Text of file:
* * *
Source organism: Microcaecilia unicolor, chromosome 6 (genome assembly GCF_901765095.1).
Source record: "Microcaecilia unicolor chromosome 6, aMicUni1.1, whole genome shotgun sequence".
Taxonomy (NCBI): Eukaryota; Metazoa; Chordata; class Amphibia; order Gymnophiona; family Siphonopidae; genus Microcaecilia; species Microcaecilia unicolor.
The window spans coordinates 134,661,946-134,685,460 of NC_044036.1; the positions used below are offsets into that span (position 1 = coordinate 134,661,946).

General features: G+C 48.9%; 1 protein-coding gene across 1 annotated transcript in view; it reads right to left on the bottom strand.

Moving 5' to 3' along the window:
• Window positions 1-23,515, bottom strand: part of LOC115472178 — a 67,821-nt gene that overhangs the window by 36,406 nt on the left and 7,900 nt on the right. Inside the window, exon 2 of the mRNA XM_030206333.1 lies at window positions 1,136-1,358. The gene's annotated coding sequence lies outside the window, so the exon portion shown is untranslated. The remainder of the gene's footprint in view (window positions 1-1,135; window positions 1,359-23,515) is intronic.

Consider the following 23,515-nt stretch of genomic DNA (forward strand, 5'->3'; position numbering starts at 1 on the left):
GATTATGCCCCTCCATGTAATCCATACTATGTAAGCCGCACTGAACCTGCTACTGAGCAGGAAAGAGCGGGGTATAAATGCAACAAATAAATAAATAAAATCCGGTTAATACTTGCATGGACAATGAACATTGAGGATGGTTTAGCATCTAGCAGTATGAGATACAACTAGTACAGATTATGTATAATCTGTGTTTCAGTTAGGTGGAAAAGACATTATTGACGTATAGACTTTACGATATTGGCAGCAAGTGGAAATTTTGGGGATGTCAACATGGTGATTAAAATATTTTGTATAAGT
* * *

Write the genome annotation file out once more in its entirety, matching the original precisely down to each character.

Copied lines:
Source organism: Microcaecilia unicolor, chromosome 6 (genome assembly GCF_901765095.1).
Source record: "Microcaecilia unicolor chromosome 6, aMicUni1.1, whole genome shotgun sequence".
Taxonomy (NCBI): Eukaryota; Metazoa; Chordata; class Amphibia; order Gymnophiona; family Siphonopidae; genus Microcaecilia; species Microcaecilia unicolor.
The window spans coordinates 134,661,946-134,685,460 of NC_044036.1; the positions used below are offsets into that span (position 1 = coordinate 134,661,946).

General features: G+C 48.9%; 1 protein-coding gene across 1 annotated transcript in view; it reads right to left on the bottom strand.

Moving 5' to 3' along the window:
• Window positions 1-23,515, bottom strand: part of LOC115472178 — a 67,821-nt gene that overhangs the window by 36,406 nt on the left and 7,900 nt on the right. Inside the window, exon 2 of the mRNA XM_030206333.1 lies at window positions 1,136-1,358. The gene's annotated coding sequence lies outside the window, so the exon portion shown is untranslated. The remainder of the gene's footprint in view (window positions 1-1,135; window positions 1,359-23,515) is intronic.

Consider the following 23,515-nt stretch of genomic DNA (forward strand, 5'->3'; position numbering starts at 1 on the left):
GATTATGCCCCTCCATGTAATCCATACTATGTAAGCCGCACTGAACCTGCTACTGAGCAGGAAAGAGCGGGGTATAAATGCAACAAATAAATAAATAAAATCCGGTTAATACTTGCATGGACAATGAACATTGAGGATGGTTTAGCATCTAGCAGTATGAGATACAACTAGTACAGATTATGTATAATCTGTGTTTCAGTTAGGTGGAAAAGACATTATTGACGTATAGACTTTACGATATTGGCAGCAAGTGGAAATTTTGGGGATGTCAACATGGTGATTAAAATATTTTGTATAAGT